A cry for kelp – is seaweed really a superfood?


Powered by Guardian.co.ukThis article titled “A cry for kelp – is seaweed really a superfood?” was written by Felicity Cloake, for The Guardian on Thursday 22nd June 2017 05.00 UTC

It wasn’t so long ago that the only seaweed that passed most British lips was deep fried, heavily sugared … and made from that distinctly less exotic landlubber, the spring cabbage. Although as an island nation we’re well stocked with the stuff, we’ve never embraced this particular maritime bounty with the same wholehearted enthusiasm as the far east, and Japan in particular, where seaweed is an important part of the daily diet.

Crispy seaweed
Crispy seaweed. Photograph: Rob White/Getty Images

Indeed, although a sixth-century poem in the Celtic Psaltery describes the monks of Iona gathering dulse from “the rocky shore”, with a few notable regional exceptions it seems to have been historically largely used as a fertiliser or a medicine rather than a foodstuff. In her excellent 2015 book Seaweed in the Kitchen, Fiona Bird describes seaweed as being taken for a variety of ailments, from constipation to loss of appetite, sold as street food (its salty flavour made it a canny choice of bar snack for the thrifty publican) and, of course, cooked into the thick green paste we still know as laverbread.

But it is amazing what a bit of good press can do for an unpromising green thing – and, as with kale, the superfood label has transformed seaweed from frump to feted fashion plate. Jamie Oliver namechecked it as “the most nutritious vegetable in the world”, after incorporating it into a new, healthier diet that helped him to lose two stone in the runup to his 40th birthday, Heston Blumenthal reckons the NHS should be seasoning patient meals with seaweed instead of salt, while detox magnate Geeta Sidhu-Robb goes as far as to suggest that kelp’s “complete nutrient profile” means “it can heal the world”.

Powerful claims for what is, essentially, slimy flotsam. But what is the truth?

Bowl of laver seaweed and two round laverbreads
Bowl of laver seaweed and two round laverbreads. Photograph: David Murray/Getty Images/Dorling Kindersley

The facts

Edinburgh-based Mara Seaweed doesn’t hold back, declaring their raw material “the most mineralised vegetable on earth” – and Dr Stephen Glover Bird, who contributed a chapter on seaweed and health to Seaweed in the Kitchen, agrees that “edible seaweeds do indeed provide a rich and balanced source of key macro- and micronutrients, antioxidants, polyunsaturated fatty acids, vitamins and minerals”. The problem is, as he observes, one of bioavailability – put simply, how easy it is for the human body to access this nutrient content.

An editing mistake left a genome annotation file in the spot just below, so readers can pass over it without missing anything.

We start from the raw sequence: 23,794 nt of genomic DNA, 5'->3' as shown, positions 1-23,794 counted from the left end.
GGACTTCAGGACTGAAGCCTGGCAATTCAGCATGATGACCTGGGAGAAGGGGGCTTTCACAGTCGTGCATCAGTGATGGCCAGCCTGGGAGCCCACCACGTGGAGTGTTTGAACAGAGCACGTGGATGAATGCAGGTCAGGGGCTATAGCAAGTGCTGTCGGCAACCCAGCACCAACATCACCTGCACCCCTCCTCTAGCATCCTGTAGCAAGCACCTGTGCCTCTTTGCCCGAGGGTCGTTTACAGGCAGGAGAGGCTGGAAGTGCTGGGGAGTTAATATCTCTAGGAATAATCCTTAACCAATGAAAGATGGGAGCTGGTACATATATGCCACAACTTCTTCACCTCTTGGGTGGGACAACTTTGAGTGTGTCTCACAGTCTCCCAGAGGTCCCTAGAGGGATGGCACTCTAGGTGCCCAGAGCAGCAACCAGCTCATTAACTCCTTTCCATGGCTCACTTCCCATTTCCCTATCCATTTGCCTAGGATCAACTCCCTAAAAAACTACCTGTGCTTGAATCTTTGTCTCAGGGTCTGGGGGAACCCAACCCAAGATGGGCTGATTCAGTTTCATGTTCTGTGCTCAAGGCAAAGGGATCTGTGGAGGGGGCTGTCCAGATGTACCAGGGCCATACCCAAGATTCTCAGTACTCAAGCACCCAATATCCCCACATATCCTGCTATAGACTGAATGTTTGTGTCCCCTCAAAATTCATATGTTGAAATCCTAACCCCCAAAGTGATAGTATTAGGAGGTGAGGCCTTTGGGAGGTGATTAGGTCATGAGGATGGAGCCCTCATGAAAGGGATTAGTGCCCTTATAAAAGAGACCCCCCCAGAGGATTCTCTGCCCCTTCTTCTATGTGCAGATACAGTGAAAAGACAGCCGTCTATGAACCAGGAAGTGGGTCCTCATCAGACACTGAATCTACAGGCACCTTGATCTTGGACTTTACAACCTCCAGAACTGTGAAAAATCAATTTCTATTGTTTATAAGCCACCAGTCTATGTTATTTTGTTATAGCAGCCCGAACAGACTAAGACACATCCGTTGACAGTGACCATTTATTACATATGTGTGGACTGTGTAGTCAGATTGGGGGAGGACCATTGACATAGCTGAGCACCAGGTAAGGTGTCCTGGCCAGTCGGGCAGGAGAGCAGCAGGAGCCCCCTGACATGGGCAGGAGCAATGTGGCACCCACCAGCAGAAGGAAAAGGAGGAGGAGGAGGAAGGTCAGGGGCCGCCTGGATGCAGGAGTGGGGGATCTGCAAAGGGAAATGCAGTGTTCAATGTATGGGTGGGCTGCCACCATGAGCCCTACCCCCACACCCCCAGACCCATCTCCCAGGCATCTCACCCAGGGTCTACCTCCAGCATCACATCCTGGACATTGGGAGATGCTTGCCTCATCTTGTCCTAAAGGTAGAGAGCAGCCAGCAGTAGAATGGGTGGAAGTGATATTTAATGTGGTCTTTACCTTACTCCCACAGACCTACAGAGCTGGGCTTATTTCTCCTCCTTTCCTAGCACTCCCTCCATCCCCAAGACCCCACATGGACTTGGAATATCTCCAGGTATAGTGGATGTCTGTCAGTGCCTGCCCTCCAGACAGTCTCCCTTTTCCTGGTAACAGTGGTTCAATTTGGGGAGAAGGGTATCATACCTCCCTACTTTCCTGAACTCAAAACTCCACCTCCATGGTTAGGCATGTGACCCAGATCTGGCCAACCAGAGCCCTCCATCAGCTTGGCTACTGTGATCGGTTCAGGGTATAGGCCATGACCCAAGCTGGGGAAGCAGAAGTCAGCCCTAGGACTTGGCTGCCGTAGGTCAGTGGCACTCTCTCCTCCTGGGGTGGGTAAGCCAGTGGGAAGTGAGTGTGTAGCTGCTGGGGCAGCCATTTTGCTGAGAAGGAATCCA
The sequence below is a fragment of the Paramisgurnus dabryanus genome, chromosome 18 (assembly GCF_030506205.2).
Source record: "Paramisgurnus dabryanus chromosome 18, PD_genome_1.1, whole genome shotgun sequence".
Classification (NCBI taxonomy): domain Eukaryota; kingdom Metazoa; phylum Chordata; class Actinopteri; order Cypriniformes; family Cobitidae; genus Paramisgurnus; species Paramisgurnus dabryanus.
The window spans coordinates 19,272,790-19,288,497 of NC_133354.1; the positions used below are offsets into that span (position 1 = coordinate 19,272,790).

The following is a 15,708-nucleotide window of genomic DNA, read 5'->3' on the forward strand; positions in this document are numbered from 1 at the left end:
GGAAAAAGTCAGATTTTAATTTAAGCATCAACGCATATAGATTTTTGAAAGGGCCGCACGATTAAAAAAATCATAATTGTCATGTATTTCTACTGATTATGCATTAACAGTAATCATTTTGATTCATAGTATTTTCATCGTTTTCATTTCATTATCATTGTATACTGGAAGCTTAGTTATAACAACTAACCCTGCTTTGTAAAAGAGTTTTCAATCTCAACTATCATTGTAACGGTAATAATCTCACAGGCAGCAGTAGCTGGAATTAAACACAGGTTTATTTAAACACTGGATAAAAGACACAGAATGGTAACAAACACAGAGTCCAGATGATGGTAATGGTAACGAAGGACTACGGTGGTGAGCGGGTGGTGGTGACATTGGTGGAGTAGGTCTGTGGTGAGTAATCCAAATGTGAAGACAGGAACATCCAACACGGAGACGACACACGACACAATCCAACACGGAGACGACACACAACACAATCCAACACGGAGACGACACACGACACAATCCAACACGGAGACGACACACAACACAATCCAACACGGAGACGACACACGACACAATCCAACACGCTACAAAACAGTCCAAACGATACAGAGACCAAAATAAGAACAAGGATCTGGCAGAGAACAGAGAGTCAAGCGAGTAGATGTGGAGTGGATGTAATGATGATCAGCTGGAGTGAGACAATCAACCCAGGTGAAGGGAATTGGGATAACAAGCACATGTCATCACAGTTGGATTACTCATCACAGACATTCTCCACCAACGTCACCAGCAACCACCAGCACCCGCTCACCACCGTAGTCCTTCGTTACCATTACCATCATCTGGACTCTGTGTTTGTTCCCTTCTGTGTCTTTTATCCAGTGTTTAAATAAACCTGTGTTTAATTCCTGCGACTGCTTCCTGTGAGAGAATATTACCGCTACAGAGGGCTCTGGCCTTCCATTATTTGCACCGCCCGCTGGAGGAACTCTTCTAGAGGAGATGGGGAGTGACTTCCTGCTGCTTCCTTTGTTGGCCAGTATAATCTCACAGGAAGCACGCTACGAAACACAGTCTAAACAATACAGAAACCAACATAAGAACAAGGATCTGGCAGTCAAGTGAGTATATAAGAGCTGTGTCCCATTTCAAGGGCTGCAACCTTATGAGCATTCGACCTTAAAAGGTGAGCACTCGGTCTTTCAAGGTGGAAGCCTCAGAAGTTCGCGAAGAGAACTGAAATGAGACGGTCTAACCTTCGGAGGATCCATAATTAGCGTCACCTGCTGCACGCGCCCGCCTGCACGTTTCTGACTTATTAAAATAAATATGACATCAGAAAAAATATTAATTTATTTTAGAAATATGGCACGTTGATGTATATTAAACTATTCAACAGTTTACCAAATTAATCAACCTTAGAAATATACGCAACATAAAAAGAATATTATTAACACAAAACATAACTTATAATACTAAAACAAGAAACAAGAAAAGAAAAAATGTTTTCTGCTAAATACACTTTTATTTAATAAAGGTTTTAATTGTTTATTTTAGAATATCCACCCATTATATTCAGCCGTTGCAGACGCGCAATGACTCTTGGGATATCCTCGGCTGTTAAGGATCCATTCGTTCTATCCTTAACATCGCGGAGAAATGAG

Nutritionist Kerry Torrens agrees with Mara that “seaweeds such as nori [laver] are good sources of protein” – although she points out that one tends not to eat that much of them at a time – and calls their mineral content “especially interesting” in terms of the “valuable contribution” it can make to the typical western diet. But, as Dr Bird reminds me, there are at least 10,000 different species of seaweed, and although we only harvest about 20 in the UK, even this handful display very different nutritional profiles. As fresh seaweed is about 95% water, drying or cooking it provides yet more opportunities for variation, and the same species, prepared in the same way, show marked differences at different times of the year.

One thing that is certain, however, is that most seaweed is a rich source of easily accessible iodine, an element found in seafood and dairy products, which is important for proper thyroid function, and in which the British diet is often mildly deficient. However, in this case you can have too much of a good thing; the British Dietetic Association warns that “it can provide excessive amounts (particularly so in the case of brown seaweed such as kelp), and therefore eating seaweed more than once a week is not recommended”, especially for children and pregnant women.